I read the May 2018 CPA Journal article, “Untangling the Inherited IRA Rules” by Richard L. Russell Jr., Richard L. Russell, and Kristina Kesselring (http://bit.ly/2NeUw1F). One item that was not discussed is an incongruity in the IRS tax rules for inherited IRAs. A non-spouse beneficiary of an inherited IRA for a decedent over age 70½ must take the required minimum distribution (RMD) every year. This then gets reported in taxable income. If the full inherited RMD is solely used to pay charities directly from the IRA, the RMD is then excluded from taxable income; this is called a qualified charitable donation (QCD). If the beneficiary is under age 70½, however, and even if the decedent is over age 70½ and had been taking RMDs, then the QCD is not allowed and the donation is reported as income and itemized on Schedule A. This is particularly troublesome in light of the impact of the new Tax Cuts and Jobs Act, which will lower likelihood of being able to take the itemized deduction.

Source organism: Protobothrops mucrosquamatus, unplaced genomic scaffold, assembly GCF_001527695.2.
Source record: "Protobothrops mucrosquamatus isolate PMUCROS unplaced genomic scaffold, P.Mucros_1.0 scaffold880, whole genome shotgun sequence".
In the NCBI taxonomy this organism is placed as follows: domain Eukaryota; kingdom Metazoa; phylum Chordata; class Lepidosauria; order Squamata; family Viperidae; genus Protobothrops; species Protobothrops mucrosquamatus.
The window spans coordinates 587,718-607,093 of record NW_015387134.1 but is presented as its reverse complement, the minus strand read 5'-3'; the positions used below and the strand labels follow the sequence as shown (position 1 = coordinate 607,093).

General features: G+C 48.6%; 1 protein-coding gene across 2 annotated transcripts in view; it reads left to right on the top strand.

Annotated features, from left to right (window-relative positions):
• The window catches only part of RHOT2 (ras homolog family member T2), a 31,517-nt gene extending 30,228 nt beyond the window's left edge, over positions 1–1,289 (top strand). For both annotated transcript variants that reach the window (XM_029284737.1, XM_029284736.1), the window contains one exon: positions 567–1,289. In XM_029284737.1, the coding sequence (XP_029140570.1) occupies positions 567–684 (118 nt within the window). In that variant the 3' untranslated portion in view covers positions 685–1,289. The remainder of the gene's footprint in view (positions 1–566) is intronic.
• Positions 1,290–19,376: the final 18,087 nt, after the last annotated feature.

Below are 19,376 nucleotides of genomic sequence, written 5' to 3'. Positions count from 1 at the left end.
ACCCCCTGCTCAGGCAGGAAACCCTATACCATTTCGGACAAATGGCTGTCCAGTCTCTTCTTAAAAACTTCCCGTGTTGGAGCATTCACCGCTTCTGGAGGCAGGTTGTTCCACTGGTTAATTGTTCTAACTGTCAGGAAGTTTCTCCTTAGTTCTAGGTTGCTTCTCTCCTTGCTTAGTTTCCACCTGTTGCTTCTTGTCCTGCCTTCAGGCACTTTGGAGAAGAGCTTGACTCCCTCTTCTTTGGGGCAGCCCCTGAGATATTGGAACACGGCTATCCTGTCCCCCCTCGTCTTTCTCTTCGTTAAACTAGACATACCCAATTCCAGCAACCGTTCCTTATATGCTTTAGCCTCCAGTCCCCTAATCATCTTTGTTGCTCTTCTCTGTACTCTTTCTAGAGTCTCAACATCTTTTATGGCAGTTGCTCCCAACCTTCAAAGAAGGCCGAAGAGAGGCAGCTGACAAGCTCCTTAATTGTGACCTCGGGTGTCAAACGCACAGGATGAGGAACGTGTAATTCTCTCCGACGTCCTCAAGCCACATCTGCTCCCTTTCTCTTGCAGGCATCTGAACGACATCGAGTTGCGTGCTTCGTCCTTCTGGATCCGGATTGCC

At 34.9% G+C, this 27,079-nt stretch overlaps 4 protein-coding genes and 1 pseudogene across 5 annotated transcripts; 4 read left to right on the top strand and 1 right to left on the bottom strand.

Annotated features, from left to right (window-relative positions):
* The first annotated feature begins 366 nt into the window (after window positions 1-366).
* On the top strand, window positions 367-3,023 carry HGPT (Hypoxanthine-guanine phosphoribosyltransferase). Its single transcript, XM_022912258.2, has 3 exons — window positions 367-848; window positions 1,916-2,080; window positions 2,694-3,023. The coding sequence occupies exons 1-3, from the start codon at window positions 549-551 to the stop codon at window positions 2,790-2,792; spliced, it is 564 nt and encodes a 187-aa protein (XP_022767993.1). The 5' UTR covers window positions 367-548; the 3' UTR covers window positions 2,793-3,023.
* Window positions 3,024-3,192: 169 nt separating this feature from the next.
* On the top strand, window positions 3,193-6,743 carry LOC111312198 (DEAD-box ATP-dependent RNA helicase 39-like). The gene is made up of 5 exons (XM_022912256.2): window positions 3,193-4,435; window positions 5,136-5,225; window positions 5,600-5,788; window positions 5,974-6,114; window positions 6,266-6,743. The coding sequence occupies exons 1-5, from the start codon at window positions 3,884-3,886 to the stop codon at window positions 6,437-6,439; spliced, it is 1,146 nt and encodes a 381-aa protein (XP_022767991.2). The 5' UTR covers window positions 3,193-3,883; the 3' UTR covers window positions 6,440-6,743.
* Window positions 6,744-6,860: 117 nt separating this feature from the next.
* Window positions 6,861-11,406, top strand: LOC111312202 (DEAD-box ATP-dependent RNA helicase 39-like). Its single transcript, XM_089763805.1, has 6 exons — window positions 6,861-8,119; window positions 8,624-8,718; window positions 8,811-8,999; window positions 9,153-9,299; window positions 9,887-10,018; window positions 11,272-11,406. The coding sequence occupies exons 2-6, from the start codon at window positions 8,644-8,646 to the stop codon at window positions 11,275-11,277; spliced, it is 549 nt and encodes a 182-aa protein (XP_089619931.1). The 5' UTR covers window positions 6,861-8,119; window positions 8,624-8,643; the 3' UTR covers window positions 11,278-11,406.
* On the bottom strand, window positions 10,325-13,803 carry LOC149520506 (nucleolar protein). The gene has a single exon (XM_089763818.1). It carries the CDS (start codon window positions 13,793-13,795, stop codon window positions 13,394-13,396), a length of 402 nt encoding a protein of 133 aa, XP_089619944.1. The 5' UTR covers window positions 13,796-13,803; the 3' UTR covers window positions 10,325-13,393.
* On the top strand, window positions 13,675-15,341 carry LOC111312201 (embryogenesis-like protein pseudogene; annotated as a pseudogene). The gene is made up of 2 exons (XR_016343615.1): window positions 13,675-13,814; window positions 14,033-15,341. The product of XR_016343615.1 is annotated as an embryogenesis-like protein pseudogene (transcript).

I do not see the reason for the age limit on the beneficiary, since an RMD is required in this situation. Also of concern is a situation where a non-spouse beneficiary is not able to contribute to his own IRA and therefore unable to offset the inherited RMD. CPAs should write to their senators and congressmen to get the tax law modified for this incongruity.
The Author Responds
I would like to thank Ron Latz for his comment. Latz notes that the article does not discuss an “incongruity” in the IRA rules relative to QCDs and certain taxpayers taking RMDs. Our response is that the manuscript as written was designed to provide notice of an opportunity to CPAs and others interested in expanding their practices. The manuscript was not intended to be comprehensive; instead, it is designed to encourage interested practitioners to review the Internal Revenue Code and Treasury Regulations, along with additional relevant materials, and to take additional CPEs if needed.
In addition, the comment references the age limit on beneficiaries receiving RMDs in the above-cited situation and expresses concern that there are cases where a non-spouse beneficiary may not be able to offset an inherited RMD. Unfortunately, these are policy questions, and due to space considerations and the focus of the article, we were not able to discuss these and numerous other intricacies of the inherited IRA rules. We recognize, however, that these are valid policy points, and welcome the discussion in another forum.